When the weather warms the air in the spring, bees rush from dandelion bloom to dandelion bloom. What many might find appalling to a green lawn, is the early nourishment of bees. As fall approaches in northern Idaho, the dandelions bloom again and feed the bees sluggish with cold.
No matter the season, no matter the times, love, like bees, must be fed. From youth to old age, love seeks the welcoming blooms that keep it alive.
The Hub is my cosmo. It’s a big purplish-pinkish flower that blooms when it damn well pleases, but I love its independent, wild spirit. It’s hardy, dependable and reseeds itself year after year. Just as the cosmo attracts bees, the Hub attracts me. For 28 years, in fact.
I’m reflecting on the longevity of love as we approach our anniversary. We’re no spring blossoms, but neither are we dead stalks. What keeps our love alive is the same for the bees — it’s all in what we feed it.
Monday night, our middle child arrived from Missoula, Montana. It had been a dry spell for me. My children are like dandelions that I hope to find in abundance in my life (I don’t mean I want an abundance of children, I just want to see and hug the ones I have abundantly). And I do believe that our love for others strengthens our love for our spouses and significants.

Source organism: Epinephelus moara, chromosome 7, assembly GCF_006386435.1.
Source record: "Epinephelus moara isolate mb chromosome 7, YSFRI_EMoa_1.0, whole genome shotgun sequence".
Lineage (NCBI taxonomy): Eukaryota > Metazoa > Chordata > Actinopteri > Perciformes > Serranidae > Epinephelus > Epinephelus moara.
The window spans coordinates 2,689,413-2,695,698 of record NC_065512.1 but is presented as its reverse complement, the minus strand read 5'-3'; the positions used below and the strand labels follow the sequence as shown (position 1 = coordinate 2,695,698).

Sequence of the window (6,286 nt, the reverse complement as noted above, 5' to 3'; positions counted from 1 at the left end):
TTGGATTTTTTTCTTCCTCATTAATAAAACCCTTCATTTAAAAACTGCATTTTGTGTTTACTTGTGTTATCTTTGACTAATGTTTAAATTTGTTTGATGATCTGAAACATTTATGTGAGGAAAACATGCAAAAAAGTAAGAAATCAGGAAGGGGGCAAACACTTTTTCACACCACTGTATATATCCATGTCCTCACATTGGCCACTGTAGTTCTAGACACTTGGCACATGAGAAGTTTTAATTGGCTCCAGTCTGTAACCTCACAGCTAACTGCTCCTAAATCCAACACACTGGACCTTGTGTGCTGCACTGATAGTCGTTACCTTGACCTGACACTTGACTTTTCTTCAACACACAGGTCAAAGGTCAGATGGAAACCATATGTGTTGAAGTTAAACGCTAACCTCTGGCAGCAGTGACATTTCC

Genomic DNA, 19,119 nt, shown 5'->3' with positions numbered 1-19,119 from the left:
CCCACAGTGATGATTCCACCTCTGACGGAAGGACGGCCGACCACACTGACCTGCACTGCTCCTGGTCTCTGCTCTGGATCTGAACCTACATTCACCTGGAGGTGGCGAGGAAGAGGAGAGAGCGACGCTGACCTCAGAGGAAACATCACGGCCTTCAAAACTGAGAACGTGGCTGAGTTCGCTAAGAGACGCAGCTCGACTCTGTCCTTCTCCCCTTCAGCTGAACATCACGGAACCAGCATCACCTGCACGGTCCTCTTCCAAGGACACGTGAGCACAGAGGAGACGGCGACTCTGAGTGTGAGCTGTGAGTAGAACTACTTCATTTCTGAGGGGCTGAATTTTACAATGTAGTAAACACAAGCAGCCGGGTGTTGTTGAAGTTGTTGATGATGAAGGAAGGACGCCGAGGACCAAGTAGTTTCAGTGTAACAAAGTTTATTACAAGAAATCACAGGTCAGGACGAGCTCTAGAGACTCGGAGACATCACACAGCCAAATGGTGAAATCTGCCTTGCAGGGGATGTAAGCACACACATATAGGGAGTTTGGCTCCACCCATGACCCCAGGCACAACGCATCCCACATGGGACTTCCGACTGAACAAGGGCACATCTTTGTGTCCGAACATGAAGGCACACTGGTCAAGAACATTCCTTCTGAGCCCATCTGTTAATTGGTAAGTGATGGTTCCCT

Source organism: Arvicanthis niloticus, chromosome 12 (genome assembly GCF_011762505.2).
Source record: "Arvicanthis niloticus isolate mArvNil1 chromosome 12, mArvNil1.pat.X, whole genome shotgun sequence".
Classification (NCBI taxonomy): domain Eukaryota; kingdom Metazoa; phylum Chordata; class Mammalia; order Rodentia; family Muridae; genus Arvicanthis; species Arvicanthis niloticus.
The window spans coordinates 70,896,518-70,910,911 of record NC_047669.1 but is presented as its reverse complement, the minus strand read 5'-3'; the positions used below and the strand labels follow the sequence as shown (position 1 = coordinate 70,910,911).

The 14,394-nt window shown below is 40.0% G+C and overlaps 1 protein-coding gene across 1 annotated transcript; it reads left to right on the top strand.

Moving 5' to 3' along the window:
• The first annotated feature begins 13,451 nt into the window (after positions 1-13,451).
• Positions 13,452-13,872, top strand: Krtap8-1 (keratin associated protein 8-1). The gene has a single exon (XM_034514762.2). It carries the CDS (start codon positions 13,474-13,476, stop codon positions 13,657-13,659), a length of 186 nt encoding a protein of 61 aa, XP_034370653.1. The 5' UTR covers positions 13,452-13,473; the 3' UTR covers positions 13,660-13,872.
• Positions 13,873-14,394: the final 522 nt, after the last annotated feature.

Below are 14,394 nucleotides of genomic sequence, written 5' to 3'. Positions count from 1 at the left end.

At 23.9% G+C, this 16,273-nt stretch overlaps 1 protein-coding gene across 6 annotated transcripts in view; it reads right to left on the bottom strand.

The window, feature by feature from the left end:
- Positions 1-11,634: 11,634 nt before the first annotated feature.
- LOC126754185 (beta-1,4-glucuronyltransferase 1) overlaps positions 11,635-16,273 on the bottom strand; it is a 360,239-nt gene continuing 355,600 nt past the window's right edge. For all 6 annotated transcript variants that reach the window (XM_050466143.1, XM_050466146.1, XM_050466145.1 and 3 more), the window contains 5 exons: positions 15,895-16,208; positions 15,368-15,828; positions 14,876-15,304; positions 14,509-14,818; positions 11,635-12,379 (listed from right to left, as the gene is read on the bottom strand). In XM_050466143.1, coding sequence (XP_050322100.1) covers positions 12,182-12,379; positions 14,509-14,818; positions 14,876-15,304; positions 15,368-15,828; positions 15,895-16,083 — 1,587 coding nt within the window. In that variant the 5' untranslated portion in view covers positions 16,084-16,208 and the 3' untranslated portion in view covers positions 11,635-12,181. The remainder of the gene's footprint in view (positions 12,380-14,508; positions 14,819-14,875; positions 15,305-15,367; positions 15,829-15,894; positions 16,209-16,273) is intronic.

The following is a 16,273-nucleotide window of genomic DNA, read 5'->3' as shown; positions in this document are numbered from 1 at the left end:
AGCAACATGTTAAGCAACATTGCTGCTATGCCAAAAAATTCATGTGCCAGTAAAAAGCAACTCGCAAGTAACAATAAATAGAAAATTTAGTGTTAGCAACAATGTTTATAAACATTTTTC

Through my husband I have a sister. I’ve often told her that even if the cosmo of our love fades and the Hub and I are no longer significant, I’ll still love her. By the Hub, we have three incredible children who are wild blooms of their own. Like the papa cosmo, they keep me tethered to the nourishment I derive from loving each one of them. Even my friend Kate who lost her bloom too early for me to stand, leaves the garden of her life still flourishing and drawing me near with new friends to love.
We need cosmos and bees in this world. We need to scatter love.
When we love, we smile at strangers. We open the door for another. We ask, “Where are you from?” and we listen. We see loving acts in the world. We commit loving acts at home. We hold hands. We hug. We feed those at our table. We invite others to our table. We pollinate the world with love.
“Darkness cannot drive out darkness: only light can do that. Hate cannot drive out hate: only love can do that.” ~ Martin Luther King Jr.
“Love looks not with the eyes, but with the mind,
And therefore is winged Cupid painted blind.” ~ William Shakespeare
“If I had a flower for every time I thought of you…I could walk through my garden forever.” ~ Alfred Lord Tennyson
At this juncture of bees feeding in the autumn of life and that of my nearing wedding anniversary, I’m thinking about love 167 years ago.
On a wintry North Carolina, February 21, 1848, nineteen-year-old Cobb McCanles married fifteen-year-old Mary Green. She had black hair and brilliant blue eyes, a real Appalachian beauty. She was only 28 years old when Cobb was shot, and only one year older that her husband’s mistress, who was another dark-haired, blue-eyed beauty.